[ by Charles Cameron — matching aphorisms for a glimpse of contrasting worldviews — Western, Taliban, South Asian, African, ISIS ]
Francesca Borri, writing for Al-Monitor under the title Behind the black flag: current, former ISIS fighters speak, is my source for the aphorism in the upper panel, which, if I might move up a level or two of abstraction, translates to the “ratio”:
you : bounded :: we : boundless
in spatial terms — really not a far cry from its temporal equivalent in the lower panel:
you : time-bound :: we : time free
Here’s a touch of context for the ISIS fighter’s remark:
M. is still a fighter. When ISIS withdrew eastward, he withdrew, too, speaking to Al-Monitor via Skype from Al Bab. Aleppo’s countryside is scattered with ISIS gunmen.
I asked M. if his movement was bent on redrawing the map of the Middle East, to which he replied, “There is no map. … Where you see borders, we see only your interests.”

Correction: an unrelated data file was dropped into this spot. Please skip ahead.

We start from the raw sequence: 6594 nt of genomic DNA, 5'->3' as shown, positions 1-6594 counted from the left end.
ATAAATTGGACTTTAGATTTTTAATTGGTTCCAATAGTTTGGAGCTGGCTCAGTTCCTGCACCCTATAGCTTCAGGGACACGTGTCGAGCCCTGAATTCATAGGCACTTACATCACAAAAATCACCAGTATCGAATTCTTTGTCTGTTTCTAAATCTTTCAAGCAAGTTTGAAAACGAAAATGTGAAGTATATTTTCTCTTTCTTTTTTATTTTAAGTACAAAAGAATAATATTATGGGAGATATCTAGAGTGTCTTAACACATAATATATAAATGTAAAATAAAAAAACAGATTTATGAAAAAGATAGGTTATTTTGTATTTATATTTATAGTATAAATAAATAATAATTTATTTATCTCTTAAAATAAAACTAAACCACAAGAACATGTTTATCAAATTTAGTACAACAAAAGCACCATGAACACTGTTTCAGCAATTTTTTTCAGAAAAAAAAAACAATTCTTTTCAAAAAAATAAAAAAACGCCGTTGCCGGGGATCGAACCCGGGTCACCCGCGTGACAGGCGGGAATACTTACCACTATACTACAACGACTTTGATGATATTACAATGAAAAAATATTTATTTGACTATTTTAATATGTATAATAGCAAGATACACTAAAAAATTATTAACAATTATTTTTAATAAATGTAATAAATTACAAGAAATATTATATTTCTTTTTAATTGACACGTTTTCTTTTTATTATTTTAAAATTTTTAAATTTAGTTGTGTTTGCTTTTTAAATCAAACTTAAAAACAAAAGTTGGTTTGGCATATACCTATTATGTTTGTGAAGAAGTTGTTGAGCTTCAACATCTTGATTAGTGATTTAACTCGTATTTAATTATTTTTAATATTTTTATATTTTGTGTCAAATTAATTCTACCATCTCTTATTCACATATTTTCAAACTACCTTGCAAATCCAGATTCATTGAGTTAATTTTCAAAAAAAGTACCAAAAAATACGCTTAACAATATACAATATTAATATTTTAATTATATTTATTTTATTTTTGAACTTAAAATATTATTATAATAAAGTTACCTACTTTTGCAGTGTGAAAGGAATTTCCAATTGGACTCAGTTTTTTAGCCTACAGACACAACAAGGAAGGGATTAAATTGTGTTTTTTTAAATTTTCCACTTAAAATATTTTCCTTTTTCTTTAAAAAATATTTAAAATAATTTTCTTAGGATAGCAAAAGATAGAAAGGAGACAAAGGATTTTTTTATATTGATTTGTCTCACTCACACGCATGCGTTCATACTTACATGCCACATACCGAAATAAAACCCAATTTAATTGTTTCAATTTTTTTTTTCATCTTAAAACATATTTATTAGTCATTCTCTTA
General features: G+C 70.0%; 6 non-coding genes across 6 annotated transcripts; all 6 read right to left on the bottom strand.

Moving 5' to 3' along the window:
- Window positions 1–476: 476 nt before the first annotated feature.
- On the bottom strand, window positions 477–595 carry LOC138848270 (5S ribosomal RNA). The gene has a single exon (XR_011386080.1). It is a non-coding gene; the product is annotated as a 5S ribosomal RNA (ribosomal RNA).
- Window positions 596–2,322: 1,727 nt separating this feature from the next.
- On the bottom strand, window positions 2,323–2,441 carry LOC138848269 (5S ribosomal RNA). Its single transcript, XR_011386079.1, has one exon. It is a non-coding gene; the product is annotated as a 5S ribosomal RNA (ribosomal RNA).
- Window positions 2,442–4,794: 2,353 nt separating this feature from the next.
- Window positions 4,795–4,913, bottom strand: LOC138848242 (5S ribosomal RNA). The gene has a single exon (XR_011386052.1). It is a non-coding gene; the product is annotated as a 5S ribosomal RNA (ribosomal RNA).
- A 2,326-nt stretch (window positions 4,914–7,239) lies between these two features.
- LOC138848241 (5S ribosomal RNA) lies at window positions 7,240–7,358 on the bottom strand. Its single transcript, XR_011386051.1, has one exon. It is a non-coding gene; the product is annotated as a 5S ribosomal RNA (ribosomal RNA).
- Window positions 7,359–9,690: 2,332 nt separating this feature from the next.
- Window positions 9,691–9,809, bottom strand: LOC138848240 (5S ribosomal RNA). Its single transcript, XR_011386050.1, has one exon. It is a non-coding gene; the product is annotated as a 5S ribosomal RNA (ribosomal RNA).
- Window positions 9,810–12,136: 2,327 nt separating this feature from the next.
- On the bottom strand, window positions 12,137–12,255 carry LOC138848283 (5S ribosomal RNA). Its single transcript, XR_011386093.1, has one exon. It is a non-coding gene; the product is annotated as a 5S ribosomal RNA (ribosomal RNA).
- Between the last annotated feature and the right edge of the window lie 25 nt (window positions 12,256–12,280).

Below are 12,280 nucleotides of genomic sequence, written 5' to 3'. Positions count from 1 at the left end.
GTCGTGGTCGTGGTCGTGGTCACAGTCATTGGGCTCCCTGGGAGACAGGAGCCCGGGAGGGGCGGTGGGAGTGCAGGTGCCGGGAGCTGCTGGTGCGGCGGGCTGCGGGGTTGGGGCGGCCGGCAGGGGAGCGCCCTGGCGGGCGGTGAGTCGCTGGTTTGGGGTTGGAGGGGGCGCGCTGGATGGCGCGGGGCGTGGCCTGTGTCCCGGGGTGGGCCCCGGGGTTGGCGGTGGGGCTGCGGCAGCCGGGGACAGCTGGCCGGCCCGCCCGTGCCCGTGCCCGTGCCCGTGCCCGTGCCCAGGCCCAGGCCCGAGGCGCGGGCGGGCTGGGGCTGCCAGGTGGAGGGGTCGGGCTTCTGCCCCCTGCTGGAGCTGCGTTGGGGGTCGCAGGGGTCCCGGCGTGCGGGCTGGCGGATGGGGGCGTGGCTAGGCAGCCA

And here’s Joel Hafvenstein at Registan, supported by the redoubtable Joshua Foust, describing the alleged Taliban aphorism as “oddly condescending and inapt” in a 2010 post titled Oh, And We Have The Watches Too:
I’m curious: has anyone out there ever personally heard an insurgent (or any Afghan, for that matter) use the proverb, “You have the watches, but we have the time”?
I’ve heard it quoted grimly by a lot of NATO military personnel, and of course it’s been repeated ad nauseam by the media. But it sounded strange and inauthentic to me from the first time I heard it in 2003. I never saw it attributed to an actual Afghan; many early reports openly called it apocryphal, before it took on a life of its own. In my admittedly limited experience, I’ve never heard it used by an Afghan. But it’s a familiar phrase in other parts of South Asia and Africa, where it’s used very differently: to contrast the soulless Western rat race with the local good life.
So the DoubleQuote may be a QuoteMisquote, at least as far as Afghanistan is concerned – but whether its talking insurgency warfare or the good life, it suggests — as does the upper quote — that an overly-calibrated life may lose in its rigidity what a more free-form and responsive life may gain in fluidity.
Shades of Lao Tsu, and the way that can be quantified is not the way of quality!